Bradley S., Gutman R.E. & Richter L.A. 2018. Hysteropexy: An option for the repair of pelvic organ prolapse. Current Urology Reports. 19(2): 15.

Brink P., Schumacher J. & Schumacher J. 2010. Elevating the uterus (uteropexy) of five mares by laparoscopically imbricating the mesometrium. Equine Veterinary Journal. 42(8): 675-679.

Erdogan G., Ucar E.H., Peker C. & Kilic N. 2015. Prolonged co-twin foetal retention in a sheep: caused by hysterocele? Large Animal Review. 21(2): 87-89.

Ewoldt J.M., Anderson D.E., Hardy J. & Weisbrode S.E. 2004. Evaluation of a sheep laparoscopic uterine trauma model and repeat laparoscopy for evaluation of adhesion formation and prevention with sodium carboxymethylcellulose. Veterinary Surgery. 33(6): 668-672.

Filmar S., Gomel V. & McComb P.F. 1987. Operative laparoscopy versus open abdominal surgery: a comparative study on postoperative adhesion formation in the rat model. Fertility and Sterility. 48(3): 486-489.

Ijaz A. & Talafha A.Q. 1999. Torsion of the uterus in an Awassi ewe. Australian Veterinary Journal. 77(10): 652-653.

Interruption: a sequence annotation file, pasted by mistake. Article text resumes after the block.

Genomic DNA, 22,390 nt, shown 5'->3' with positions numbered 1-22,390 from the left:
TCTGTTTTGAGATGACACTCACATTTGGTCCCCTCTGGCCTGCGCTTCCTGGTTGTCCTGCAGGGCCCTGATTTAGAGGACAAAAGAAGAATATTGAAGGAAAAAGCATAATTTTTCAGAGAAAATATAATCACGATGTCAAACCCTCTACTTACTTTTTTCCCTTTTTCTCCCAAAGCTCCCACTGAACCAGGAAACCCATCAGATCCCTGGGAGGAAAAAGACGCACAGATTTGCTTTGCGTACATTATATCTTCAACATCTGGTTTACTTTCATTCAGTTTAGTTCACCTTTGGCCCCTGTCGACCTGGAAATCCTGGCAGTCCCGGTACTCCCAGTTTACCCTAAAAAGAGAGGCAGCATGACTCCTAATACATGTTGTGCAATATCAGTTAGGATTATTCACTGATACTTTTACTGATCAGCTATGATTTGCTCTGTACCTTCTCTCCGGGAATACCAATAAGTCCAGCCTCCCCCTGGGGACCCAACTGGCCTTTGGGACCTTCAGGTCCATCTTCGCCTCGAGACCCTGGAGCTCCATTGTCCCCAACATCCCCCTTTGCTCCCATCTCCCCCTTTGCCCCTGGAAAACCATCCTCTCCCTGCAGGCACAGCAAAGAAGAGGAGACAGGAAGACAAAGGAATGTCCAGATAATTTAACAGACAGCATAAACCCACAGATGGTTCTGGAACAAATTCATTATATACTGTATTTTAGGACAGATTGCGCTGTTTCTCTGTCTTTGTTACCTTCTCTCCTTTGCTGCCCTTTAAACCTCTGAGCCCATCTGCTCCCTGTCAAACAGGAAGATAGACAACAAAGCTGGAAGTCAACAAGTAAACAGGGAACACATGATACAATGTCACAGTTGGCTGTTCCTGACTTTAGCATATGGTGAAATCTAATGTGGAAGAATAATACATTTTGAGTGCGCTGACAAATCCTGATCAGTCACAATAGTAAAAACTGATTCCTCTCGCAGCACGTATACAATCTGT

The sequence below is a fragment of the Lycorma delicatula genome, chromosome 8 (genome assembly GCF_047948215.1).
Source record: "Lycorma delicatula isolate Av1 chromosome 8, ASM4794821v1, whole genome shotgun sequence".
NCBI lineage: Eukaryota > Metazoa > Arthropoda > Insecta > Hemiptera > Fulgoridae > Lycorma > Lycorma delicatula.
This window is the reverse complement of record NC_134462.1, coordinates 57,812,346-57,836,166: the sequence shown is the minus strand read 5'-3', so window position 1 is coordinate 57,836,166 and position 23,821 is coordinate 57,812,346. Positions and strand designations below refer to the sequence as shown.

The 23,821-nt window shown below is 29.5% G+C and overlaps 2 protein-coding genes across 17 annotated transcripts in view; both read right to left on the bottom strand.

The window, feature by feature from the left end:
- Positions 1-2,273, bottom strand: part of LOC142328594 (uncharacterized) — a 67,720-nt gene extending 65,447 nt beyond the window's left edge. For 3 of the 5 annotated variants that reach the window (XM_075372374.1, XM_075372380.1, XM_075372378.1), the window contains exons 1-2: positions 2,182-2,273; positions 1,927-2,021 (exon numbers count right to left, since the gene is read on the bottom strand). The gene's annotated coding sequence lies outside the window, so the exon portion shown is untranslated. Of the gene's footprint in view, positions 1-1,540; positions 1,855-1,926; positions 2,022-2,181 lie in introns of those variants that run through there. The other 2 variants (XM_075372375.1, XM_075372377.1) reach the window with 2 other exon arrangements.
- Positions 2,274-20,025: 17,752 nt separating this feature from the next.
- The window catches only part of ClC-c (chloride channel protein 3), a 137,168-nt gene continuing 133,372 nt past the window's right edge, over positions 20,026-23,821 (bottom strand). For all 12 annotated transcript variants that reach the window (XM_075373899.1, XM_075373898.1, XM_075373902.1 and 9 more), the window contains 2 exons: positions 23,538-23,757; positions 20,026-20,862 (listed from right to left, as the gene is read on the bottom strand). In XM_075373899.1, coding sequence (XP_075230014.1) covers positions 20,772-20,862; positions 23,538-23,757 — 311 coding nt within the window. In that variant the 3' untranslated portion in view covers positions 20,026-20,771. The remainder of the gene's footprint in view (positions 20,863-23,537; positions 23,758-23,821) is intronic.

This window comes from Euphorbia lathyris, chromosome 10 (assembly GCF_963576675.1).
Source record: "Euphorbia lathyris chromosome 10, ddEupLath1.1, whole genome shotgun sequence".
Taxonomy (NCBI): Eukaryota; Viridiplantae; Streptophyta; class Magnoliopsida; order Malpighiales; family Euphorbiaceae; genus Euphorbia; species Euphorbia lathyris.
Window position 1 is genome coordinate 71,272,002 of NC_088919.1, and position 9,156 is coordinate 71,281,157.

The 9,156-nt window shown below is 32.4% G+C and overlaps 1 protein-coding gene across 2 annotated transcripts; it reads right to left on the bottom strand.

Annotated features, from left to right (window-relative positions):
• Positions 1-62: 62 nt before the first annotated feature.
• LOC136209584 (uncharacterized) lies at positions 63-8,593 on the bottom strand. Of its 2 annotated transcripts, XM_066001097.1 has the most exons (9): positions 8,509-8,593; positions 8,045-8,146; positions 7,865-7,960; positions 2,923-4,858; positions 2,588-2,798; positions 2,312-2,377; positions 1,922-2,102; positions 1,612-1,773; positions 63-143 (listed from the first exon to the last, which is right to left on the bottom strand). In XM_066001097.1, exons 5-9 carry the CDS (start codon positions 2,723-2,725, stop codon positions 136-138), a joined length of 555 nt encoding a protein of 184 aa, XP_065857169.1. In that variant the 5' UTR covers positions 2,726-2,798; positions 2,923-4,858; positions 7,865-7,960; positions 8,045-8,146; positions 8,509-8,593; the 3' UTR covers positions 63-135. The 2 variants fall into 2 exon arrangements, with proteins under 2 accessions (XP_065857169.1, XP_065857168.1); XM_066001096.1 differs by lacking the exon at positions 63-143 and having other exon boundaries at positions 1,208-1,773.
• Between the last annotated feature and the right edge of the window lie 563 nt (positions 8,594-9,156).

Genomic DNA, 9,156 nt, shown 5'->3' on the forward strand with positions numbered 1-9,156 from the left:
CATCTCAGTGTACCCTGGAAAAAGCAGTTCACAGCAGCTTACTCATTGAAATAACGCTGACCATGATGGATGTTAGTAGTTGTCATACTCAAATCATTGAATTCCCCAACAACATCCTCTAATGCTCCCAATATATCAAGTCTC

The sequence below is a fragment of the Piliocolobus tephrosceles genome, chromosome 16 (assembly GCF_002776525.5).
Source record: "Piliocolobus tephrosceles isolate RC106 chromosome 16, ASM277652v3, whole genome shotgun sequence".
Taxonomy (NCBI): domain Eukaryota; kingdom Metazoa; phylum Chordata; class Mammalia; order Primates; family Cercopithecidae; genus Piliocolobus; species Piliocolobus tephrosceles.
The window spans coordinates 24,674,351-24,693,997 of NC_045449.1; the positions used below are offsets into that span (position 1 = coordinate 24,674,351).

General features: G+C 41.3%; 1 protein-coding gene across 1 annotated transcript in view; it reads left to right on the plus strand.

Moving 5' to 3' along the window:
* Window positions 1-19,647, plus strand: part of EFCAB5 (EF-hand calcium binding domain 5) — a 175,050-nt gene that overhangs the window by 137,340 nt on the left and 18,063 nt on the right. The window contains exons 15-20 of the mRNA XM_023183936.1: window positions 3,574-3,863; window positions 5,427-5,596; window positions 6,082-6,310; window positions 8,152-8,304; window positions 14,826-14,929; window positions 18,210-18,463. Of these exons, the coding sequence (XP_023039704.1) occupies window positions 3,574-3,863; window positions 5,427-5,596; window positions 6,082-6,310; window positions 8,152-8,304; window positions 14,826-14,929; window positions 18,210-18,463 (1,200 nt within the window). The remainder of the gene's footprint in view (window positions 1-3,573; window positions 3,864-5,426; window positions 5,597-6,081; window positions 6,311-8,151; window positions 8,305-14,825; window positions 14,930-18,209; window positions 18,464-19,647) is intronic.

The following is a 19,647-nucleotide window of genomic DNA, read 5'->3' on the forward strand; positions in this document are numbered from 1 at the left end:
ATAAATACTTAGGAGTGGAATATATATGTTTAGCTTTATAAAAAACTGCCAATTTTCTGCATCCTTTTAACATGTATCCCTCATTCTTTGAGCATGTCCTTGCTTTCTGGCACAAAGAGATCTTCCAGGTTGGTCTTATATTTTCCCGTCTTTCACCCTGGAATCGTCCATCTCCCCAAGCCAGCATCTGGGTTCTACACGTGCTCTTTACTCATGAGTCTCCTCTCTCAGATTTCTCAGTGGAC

Ismail Z.B. 2017. Dystocia in sheep and goats: Outcome and fertility following surgical and non-surgical management. Macedonian Veterinary Review. 40(1): 91-96.

Khan S., Satheesh A., Sabarinadh V.R., Ranjith Mohan M., Sidhique S.A. & Panikkassery S. 2018. Surgical management of dystocia due to uterine adhesion in a goat. Journal of Entomology and Zoology Studies. 6(6): 988-991.

Kumar K.P., Naidu G.V. & Teja A. 2016. A Case of Uterine Torsion in Ewe and its Correction by Adopting Schafer’s Method. The Indian Veterinary Journal. 93(9): 55-56.

Phogat J.B., Behl S.M., Singh U.M.E.D. & Singh P.R.E.M. 2007. Uterine torsion in sheep: A case report. Haryana Veterinarian. 4: 110-111.

Purohit G.N. 2006. Dystocia in the sheep and goat - A review. The Indian Journal of Small Ruminants. 12(1): 1-12.